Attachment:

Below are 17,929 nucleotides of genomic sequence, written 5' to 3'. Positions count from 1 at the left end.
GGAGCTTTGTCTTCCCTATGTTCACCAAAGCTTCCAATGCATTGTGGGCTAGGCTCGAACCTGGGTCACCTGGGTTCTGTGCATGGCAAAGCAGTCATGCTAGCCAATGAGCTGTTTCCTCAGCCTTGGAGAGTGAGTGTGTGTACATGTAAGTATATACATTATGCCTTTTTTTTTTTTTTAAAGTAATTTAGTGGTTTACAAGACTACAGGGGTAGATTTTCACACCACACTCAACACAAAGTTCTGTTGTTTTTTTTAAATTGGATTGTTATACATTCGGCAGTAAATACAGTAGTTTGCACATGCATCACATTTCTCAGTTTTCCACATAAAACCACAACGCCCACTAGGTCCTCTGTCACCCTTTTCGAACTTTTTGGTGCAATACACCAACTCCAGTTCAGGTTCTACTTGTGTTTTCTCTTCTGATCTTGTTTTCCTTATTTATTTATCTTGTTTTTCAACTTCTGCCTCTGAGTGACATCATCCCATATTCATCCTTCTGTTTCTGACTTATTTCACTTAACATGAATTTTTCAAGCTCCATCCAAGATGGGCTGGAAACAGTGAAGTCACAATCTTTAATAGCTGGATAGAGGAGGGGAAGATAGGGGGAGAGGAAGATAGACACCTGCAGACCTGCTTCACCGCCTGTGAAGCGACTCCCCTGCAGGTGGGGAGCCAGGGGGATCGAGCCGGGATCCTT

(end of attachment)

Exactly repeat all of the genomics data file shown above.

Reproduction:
Below are 17,929 nucleotides of genomic sequence, written 5' to 3'. Positions count from 1 at the left end.
GGAGCTTTGTCTTCCCTATGTTCACCAAAGCTTCCAATGCATTGTGGGCTAGGCTCGAACCTGGGTCACCTGGGTTCTGTGCATGGCAAAGCAGTCATGCTAGCCAATGAGCTGTTTCCTCAGCCTTGGAGAGTGAGTGTGTGTACATGTAAGTATATACATTATGCCTTTTTTTTTTTTTTAAAGTAATTTAGTGGTTTACAAGACTACAGGGGTAGATTTTCACACCACACTCAACACAAAGTTCTGTTGTTTTTTTTAAATTGGATTGTTATACATTCGGCAGTAAATACAGTAGTTTGCACATGCATCACATTTCTCAGTTTTCCACATAAAACCACAACGCCCACTAGGTCCTCTGTCACCCTTTTCGAACTTTTTGGTGCAATACACCAACTCCAGTTCAGGTTCTACTTGTGTTTTCTCTTCTGATCTTGTTTTCCTTATTTATTTATCTTGTTTTTCAACTTCTGCCTCTGAGTGACATCATCCCATATTCATCCTTCTGTTTCTGACTTATTTCACTTAACATGAATTTTTCAAGCTCCATCCAAGATGGGCTGGAAACAGTGAAGTCACAATCTTTAATAGCTGGATAGAGGAGGGGAAGATAGGGGGAGAGGAAGATAGACACCTGCAGACCTGCTTCACCGCCTGTGAAGCGACTCCCCTGCAGGTGGGGAGCCAGGGGGATCGAGCCGGGATCCTT